Monday, 18 December, 2017

Kasich on Senate GOP healthcare bill: 'I am against it'

Gov. John Kasich signed his third budget Gov. John Kasich signed his third budget
Alfredo Watts | 28 June, 2017, 04:16

Third, Kasich and Democrats have said the Republicans' bill will steal Medicaid away from people, but conservatives have said that's not at all true. "And I'm not just thinking about the impact it has on OH while I'm governor, since I'm only there for 18 more months, but I'm thinking about the overall impact on the country and the long-term impact". He said he was concerned about millions losing their health care coverage as a result of the bill, as well as the deep cuts to Medicaid and reduced funding for health insurance subsidies in the legislation. The Ohio AFL-CIO staged a Statehouse rally Tuesday against the Senate bill, urging Portman to stop "playing games" with health care as they spun a "Wheel of Misfortune" landing on different health care scenarios they said would be affected. But GOP leaders are eager now to replace the Affordable Care Act.

"I don't think we have enough leadership", he continued.

She added, "It actually helps no one to peddle the false rumor that this health care bill does "nothing" to help".

Sandoval, who chose to opt into expanding Medicaid, said Friday that 210,000 people received health coverage because of that decision.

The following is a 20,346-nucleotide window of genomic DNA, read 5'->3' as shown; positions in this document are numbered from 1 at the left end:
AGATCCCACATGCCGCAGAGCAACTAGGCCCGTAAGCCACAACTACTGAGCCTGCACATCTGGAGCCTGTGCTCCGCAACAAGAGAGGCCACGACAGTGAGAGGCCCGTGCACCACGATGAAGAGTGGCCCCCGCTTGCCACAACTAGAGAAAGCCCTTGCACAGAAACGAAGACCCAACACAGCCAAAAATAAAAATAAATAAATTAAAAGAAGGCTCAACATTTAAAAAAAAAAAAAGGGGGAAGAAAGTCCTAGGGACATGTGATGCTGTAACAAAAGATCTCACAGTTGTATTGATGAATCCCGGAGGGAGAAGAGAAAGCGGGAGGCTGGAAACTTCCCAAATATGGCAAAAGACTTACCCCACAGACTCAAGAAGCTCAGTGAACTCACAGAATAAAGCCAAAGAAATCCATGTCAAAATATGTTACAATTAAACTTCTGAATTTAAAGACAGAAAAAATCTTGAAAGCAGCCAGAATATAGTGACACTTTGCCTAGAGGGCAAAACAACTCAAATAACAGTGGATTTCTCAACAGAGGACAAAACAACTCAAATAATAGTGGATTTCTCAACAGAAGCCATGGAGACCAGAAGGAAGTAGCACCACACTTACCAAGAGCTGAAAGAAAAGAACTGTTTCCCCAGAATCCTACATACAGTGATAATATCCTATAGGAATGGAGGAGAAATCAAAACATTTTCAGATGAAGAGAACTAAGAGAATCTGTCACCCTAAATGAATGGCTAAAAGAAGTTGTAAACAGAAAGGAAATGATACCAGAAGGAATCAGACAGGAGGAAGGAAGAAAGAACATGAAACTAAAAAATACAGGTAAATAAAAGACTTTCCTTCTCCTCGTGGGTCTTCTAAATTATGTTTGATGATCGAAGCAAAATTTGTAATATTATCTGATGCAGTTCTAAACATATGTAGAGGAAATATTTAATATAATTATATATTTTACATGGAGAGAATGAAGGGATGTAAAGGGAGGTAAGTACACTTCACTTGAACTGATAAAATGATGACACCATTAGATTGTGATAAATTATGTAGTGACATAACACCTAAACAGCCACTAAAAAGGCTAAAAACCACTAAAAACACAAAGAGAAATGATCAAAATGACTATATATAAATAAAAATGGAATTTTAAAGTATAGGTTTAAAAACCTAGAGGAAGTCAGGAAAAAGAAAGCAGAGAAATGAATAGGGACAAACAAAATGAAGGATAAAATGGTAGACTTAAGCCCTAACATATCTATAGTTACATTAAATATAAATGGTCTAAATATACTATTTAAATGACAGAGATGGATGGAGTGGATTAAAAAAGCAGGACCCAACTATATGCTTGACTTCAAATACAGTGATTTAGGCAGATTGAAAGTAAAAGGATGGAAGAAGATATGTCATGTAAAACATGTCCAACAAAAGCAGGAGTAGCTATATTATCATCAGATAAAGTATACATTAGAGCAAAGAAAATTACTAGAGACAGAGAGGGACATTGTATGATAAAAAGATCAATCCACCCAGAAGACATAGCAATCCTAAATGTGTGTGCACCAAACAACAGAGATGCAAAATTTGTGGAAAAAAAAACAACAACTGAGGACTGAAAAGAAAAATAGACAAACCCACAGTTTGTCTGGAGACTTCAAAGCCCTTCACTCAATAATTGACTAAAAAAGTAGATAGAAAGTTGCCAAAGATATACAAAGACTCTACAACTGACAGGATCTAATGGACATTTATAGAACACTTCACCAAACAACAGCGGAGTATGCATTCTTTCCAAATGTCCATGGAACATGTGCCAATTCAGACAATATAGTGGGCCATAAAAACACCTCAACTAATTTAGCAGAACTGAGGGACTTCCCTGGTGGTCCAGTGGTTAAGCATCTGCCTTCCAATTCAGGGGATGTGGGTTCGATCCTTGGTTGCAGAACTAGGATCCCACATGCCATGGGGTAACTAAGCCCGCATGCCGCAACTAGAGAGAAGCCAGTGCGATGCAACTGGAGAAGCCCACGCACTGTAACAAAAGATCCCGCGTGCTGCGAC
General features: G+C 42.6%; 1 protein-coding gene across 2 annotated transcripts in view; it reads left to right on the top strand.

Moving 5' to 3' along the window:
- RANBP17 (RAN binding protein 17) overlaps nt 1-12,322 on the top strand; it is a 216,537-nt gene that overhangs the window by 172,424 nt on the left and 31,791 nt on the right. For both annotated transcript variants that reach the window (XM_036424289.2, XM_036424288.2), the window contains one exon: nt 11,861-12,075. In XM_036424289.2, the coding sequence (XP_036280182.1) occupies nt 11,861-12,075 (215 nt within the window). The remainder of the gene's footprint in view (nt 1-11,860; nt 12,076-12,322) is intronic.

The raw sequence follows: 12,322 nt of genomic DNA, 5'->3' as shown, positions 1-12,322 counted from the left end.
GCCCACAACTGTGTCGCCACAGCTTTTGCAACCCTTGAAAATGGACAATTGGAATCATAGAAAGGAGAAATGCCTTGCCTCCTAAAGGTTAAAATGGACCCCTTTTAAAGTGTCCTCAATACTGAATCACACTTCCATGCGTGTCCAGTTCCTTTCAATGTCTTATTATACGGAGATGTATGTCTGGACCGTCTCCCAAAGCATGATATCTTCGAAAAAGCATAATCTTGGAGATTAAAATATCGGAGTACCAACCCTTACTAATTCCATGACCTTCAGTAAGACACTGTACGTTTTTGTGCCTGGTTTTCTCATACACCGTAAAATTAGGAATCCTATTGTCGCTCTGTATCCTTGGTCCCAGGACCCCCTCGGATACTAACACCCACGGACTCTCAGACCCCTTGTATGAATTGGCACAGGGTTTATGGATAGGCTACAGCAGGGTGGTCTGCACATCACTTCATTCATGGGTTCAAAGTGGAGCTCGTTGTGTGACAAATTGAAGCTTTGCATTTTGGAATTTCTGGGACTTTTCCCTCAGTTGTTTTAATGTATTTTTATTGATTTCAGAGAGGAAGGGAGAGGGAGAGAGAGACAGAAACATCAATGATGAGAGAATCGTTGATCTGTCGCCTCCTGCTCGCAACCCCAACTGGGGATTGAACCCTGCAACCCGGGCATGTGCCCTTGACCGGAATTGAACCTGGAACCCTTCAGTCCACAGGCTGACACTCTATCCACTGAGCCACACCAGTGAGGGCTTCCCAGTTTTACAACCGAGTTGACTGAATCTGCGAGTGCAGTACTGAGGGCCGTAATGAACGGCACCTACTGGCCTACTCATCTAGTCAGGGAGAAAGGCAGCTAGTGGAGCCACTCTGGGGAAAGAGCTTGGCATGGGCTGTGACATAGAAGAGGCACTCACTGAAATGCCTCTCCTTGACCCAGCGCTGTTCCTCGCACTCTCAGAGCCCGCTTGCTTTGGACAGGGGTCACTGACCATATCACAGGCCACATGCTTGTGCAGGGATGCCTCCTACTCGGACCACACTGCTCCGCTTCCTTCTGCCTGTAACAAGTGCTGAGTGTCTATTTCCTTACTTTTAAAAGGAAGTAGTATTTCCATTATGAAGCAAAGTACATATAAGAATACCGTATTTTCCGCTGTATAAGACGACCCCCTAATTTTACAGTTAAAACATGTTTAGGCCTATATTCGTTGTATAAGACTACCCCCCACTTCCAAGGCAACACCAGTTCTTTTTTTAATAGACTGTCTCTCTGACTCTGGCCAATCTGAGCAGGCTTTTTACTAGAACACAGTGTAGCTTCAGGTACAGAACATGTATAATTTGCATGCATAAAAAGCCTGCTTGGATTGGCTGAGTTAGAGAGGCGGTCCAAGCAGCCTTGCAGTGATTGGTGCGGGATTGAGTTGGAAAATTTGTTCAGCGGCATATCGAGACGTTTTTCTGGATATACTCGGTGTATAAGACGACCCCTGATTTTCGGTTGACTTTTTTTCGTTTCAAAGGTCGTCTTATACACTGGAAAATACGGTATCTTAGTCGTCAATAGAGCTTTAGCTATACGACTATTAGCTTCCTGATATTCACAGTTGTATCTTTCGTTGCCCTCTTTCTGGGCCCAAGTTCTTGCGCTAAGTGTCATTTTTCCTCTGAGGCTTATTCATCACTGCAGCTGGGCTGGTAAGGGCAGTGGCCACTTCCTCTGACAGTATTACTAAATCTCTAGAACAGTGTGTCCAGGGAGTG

Arthur Evans, CEO of the American Psychological Association, said the new bill will weaken Medicaid and allow states to waive essential health benefits, including for those seeking treatment of their opioid addictions.

Portman easily won re-election in 2016, so he's got some time and political cushion to await an alternative bill.

"Governor Kasich and I aren't going to agree on everything and if we were writing this bill we would have to say: What are the compromises and how can we get to that place?" If you try to get a great number of governors, Republican or Democrat, to speak out on this, where are they? There's some things in these bills, in these provisions that are an improvement. "I think this really undermines any efforts that we might have in trying to curb the opioid epidemic".

About 11 million people gained health care coverage under Obamacare's Medicaid expansion provisions.

It should also be noted that although Conway seemed to suggest the media have done little to cover the opioid epidemic, CNN has reported on the issue extensively, including a story published Friday about librarians becoming an unlikely lifeline in America's opioid crisis.